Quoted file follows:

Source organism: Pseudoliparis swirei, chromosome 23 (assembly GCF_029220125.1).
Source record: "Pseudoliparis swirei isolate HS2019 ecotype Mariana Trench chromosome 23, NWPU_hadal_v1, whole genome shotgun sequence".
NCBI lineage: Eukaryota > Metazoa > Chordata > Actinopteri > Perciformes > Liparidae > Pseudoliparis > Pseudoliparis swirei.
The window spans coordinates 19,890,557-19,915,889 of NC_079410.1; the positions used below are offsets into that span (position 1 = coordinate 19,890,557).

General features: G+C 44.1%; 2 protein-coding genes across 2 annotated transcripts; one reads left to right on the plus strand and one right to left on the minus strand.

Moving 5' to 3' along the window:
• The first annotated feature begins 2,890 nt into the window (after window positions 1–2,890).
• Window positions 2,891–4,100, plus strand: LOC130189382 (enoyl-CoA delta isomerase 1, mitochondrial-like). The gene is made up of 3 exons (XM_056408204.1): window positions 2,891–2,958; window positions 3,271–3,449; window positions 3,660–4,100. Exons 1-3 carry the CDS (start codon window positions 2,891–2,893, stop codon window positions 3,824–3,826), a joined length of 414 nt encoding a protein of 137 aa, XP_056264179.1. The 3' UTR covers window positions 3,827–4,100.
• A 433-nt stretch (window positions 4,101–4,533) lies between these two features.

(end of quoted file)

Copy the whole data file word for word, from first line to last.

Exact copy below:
Source organism: Pseudoliparis swirei, chromosome 23 (assembly GCF_029220125.1).
Source record: "Pseudoliparis swirei isolate HS2019 ecotype Mariana Trench chromosome 23, NWPU_hadal_v1, whole genome shotgun sequence".
NCBI lineage: Eukaryota > Metazoa > Chordata > Actinopteri > Perciformes > Liparidae > Pseudoliparis > Pseudoliparis swirei.
The window spans coordinates 19,890,557-19,915,889 of NC_079410.1; the positions used below are offsets into that span (position 1 = coordinate 19,890,557).

General features: G+C 44.1%; 2 protein-coding genes across 2 annotated transcripts; one reads left to right on the plus strand and one right to left on the minus strand.

Moving 5' to 3' along the window:
• The first annotated feature begins 2,890 nt into the window (after window positions 1–2,890).
• Window positions 2,891–4,100, plus strand: LOC130189382 (enoyl-CoA delta isomerase 1, mitochondrial-like). The gene is made up of 3 exons (XM_056408204.1): window positions 2,891–2,958; window positions 3,271–3,449; window positions 3,660–4,100. Exons 1-3 carry the CDS (start codon window positions 2,891–2,893, stop codon window positions 3,824–3,826), a joined length of 414 nt encoding a protein of 137 aa, XP_056264179.1. The 3' UTR covers window positions 3,827–4,100.
• A 433-nt stretch (window positions 4,101–4,533) lies between these two features.